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From Bench to Bedside: Translating laboratory discovery into patient care

Updated: Sep 22, 2022

The phrase “bench to bedside” describes the process by which the results of research done in the lab are directly used to develop new ways to treat patients. This is exactly what we do at Hope Biosciences with our adipose-derived mesenchymal stem cell product, HB-adMSCs.

Image of the Hope Biosciences Manufacturing team at work under biological safety cabinets in one of our cGMP cleanrooms.
Stem cell manufacturing technicians work in a sterile environment under biological safety cabinets to ensure the sterility of all stem cell therapeutics produced in the lab.

Our mission in the lab is to develop adult stem cell-based therapeutics that will address unmet clinical needs. Consistent with that mission, we focus on making our technology available for use in FDA-authorized clinical trials to gain the regulatory approvals necessary to make stem cell therapy more broadly available to patients. We also understand that there are seriously ill patients who will not be eligible for clinical trials and may not have other treatment options. In these circumstances, stem cell treatment outside of a clinical trial may be possible through the FDA-regulated Expanded Access Program.

Image of two essential members of the team: stem cell culturist Raul holding a syringe of stem cells next to RN David from the Hope Biosciences Stem Cell Research Foundation.
Hope Biosciences’ manufacturing technicians help bridge the gap between therapy development and clinical application.

In the United States, there are three ways one can gain access to stem cell therapy. These treatment pathways include Clinical Trials, Expanded Access, and Right-to-Try. So, how do the study types differ?

Clinical trials are controlled studies that measure the safety and effectiveness of new treatments through consenting participants; in other words, they are designed to test whether drugs or treatments are safe and effective in people. Clinical trials are a lengthy, five-stage research process that begins with cellular studies, progresses to animal testing, then moves on to testing in humans if the research appears to have potential. A study must pass the human testing phase before the FDA will approve the treatment for legal prescription by doctors to patients. Clinical trials in stem cell research are strictly regulated and monitored by the FDA because the FDA has classified stem cell-based products as drugs. Patients volunteer for clinical trials to potentially try a new treatment and/or to promote research. Clinical trials include both a treatment and a placebo group, so there is no way to guarantee that a given participant will receive the investigational treatment.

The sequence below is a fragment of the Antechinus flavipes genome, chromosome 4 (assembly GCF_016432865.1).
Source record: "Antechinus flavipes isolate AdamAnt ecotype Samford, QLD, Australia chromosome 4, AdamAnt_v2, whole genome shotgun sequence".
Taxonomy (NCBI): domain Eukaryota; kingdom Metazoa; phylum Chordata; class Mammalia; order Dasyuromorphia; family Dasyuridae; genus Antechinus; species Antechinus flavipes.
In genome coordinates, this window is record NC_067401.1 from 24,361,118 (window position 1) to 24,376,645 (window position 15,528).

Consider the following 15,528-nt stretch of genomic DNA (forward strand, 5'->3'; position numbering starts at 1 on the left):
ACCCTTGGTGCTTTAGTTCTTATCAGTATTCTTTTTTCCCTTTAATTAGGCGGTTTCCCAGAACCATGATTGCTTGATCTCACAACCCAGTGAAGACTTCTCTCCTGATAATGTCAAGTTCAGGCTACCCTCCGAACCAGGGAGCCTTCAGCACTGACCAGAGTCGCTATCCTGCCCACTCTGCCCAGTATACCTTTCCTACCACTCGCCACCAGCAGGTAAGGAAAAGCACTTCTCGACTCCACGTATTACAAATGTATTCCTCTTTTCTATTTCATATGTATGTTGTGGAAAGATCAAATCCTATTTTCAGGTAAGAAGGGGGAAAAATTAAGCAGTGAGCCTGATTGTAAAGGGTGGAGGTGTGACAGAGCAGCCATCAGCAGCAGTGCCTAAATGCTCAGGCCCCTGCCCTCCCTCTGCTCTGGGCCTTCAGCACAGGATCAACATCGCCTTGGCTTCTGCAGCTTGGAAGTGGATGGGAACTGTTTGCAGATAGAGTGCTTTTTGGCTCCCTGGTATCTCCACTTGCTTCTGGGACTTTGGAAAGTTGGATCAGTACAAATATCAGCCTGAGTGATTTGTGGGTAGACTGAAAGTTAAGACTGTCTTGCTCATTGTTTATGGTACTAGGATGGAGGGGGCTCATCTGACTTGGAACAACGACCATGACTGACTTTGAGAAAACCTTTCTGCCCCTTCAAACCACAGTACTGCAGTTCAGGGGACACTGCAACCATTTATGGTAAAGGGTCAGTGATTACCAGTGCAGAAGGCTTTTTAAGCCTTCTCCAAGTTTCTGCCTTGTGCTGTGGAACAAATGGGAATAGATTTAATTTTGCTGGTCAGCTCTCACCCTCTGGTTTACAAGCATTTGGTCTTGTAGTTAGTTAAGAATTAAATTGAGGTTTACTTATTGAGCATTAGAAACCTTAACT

Medical assistant Marcy and RN David monitoring clinical trial participants.
Clinical Trials are typically designed for a group of patients, often called “subjects.”

Clinical trials follow strict scientific and quality standards to protect patients and produce reliable study results. Trials have eligibility requirements, including inclusion criteria (things required to participate in the study) and exclusion criteria (factors, conditions, etc. that prevent a person from participating). Every clinical trial has unique requirements.

Expanded Access, otherwise known as “compassionate use”, is an FDA regulated pathway for patients with serious and life-threatening conditions. Studies of this kind allow a doctor to request experimental treatment directly from a drug manufacturer on behalf of a patient who has exhausted all other treatment options and who is not eligible for existing clinical trials. An application must be approved by both the FDA and a third-party Institutional Review Board (IRB). Once approved, the drug manufacturer must agree to make the drug for the patient.

Image of a cleanroom at Hope Biosciences in which a lab technician monitors stem cell cultures visible on a monitor connected to a microscope, seen in the foreground pointed at a culture flask.
Stem cells in culture viewed under a microscope at Hope Biosciences’ laboratory.